Emily K. Michael


In the second week of guide dog training, nine dog-human teams prepare to travel the mall in Brandon, FL. New to the area, each team descends from the brightly colored school vehicle to the warm pavement, where trainers tell us to harness up. Adjusting my silver shoulder bag and lifting York's harness off my shoulder, I ask him to stay. I fold the harness's free-hanging belly strap across the back strap so the large buckle won't smack him in the face: "Harness on."

York's shiny black head slides through the chest strap and I secure the belly strap with a metallic click. I stand and lift the square grip of the harness handle in my left hand. I work York forward, respecting his cue to stop for the automatic doors. Once inside, I ask York to find a chair, and he leads me to a section of food court tables clustered beneath the skylight.

This morning we'll be working in doubles: two guide dog teams to one trainer. Those who wish to learn how to work their dog on escalators can do so while others wait. If we finish our routes early, we'll have time to shop. My trainer pairs me with a middle-aged woman and her lovely yellow Goldador. Using the "follow" command, York and I should be able to walk calmly behind them; York should give them adequate space to maneuver and not let me run into the trainer or the handler.

We start the route, and York uses a technique called shorelining — trailing the left side of the mall and stopping at any abrupt turns. York indents at passing storefronts; he swings his head to the left, alerting me to optional turns. Overhead lights and pale floors flood the path with glare. I am grateful to be walking by touch, guided with the tiny sways of the harness handle.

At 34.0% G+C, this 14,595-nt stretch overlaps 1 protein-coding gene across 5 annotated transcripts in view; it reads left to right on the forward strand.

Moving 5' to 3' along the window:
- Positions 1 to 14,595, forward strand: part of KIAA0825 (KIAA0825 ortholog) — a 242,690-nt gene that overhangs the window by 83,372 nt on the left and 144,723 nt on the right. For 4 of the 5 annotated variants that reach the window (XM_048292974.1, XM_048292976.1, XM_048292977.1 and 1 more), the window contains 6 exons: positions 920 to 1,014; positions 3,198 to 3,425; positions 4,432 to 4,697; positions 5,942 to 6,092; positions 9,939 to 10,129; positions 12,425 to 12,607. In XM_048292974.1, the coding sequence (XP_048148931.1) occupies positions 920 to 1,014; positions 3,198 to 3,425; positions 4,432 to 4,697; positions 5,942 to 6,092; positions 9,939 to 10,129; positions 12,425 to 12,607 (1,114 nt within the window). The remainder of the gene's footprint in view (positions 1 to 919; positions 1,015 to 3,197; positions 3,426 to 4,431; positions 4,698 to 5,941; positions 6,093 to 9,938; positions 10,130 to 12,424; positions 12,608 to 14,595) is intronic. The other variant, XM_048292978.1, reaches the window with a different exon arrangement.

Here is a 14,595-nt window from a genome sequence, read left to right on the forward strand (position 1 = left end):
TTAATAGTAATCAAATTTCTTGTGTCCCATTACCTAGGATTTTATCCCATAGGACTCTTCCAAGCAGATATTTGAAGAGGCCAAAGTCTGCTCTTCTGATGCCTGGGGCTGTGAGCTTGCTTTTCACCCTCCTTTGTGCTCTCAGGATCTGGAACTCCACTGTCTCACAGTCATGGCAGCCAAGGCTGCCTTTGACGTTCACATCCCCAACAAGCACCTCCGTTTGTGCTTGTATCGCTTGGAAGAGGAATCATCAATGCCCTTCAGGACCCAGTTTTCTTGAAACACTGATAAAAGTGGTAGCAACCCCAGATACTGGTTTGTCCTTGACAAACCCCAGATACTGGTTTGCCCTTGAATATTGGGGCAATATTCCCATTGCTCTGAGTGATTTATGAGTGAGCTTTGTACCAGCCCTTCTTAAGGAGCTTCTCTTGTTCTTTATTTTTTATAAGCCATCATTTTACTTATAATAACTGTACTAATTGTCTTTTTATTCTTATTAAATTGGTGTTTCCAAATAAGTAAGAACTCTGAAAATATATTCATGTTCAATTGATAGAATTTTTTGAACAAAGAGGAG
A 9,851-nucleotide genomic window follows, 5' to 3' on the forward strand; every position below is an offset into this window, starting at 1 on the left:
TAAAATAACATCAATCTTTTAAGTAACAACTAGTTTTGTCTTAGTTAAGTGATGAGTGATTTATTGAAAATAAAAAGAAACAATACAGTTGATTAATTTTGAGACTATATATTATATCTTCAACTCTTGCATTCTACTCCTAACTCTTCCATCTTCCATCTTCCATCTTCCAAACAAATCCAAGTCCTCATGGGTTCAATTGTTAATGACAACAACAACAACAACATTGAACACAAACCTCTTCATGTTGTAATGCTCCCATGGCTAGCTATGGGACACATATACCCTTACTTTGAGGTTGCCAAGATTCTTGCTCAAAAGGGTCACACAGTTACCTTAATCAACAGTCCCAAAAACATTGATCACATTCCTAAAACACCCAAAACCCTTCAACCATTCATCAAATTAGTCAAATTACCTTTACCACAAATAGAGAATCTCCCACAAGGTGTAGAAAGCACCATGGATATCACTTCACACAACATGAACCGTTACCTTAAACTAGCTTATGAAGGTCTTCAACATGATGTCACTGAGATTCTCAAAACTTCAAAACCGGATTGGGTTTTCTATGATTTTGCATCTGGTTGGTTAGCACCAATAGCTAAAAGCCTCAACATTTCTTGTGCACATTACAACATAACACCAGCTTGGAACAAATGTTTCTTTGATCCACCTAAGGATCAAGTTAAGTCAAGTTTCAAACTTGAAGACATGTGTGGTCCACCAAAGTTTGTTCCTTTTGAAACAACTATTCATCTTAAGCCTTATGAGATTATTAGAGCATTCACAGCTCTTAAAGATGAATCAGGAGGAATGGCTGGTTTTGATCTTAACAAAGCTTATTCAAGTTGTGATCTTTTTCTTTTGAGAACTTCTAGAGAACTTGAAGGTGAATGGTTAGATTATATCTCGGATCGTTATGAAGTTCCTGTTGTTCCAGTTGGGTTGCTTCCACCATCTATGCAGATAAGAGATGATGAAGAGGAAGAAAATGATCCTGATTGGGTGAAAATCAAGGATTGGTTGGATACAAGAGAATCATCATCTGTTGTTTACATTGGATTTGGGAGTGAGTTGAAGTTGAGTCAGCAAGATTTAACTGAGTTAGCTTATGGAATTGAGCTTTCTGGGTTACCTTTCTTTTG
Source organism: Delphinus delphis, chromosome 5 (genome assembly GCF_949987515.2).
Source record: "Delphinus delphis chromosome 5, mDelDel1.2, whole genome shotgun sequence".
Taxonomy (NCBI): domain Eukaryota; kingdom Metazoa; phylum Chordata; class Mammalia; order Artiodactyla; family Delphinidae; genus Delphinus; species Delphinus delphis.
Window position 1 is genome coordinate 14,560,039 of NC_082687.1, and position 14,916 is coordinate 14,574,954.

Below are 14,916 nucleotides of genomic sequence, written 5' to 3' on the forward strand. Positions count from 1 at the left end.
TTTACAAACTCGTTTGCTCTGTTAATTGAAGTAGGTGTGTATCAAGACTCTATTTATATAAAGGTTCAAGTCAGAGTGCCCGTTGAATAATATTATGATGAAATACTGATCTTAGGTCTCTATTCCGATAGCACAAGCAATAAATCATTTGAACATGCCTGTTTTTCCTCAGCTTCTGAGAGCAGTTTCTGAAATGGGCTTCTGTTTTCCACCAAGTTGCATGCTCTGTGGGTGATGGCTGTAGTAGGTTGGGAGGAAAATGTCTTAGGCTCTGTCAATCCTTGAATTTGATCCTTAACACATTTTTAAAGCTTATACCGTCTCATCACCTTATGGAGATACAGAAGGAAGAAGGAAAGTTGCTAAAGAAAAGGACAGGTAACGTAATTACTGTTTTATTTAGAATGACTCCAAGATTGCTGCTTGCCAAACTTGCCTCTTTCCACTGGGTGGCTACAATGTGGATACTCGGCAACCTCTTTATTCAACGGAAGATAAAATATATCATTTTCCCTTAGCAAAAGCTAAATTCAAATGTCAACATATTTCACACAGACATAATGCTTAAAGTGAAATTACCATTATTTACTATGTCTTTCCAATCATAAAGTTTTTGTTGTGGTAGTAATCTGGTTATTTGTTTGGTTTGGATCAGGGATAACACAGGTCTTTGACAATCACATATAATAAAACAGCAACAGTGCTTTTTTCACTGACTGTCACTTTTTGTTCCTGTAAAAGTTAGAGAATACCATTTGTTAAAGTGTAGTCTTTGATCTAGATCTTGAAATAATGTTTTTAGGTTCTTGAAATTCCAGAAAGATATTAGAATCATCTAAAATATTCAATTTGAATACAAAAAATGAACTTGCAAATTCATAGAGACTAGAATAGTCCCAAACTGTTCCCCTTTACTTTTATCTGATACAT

When the trainer calls, "Halt!" we repeat the command to our dogs, and everyone comes to a stop. When we resume the route, York veers to the left, trying to cut around the leading team. I correct him to the right, telling him "Straight, find the wall," but instead of stopping at the small stone wall that separates sections of the mall, York rests his nose against the dazzling glass surface of a jewelry kiosk. We rework the area, and each time, York prefers the light and sparkle of the jewelry counter.

I can only entice York forward when my trainer allows us to lead. Undeterred by the other team's position, York charges ahead, tail up. Guiding me through oncoming shoppers, York scatters congenial pairs and trios; he keeps up such a fast pace that no stranger can catch a surreptitious pat.

Near the escalator, York finds another jewelry counter, and I put him in a down-stay while I lean against it. I've decided not to try the escalator. I didn't like them in the cane days and doubt I'll like them now. As my trainer works her other team on and off the escalator, I wait for the rest of the class to arrive.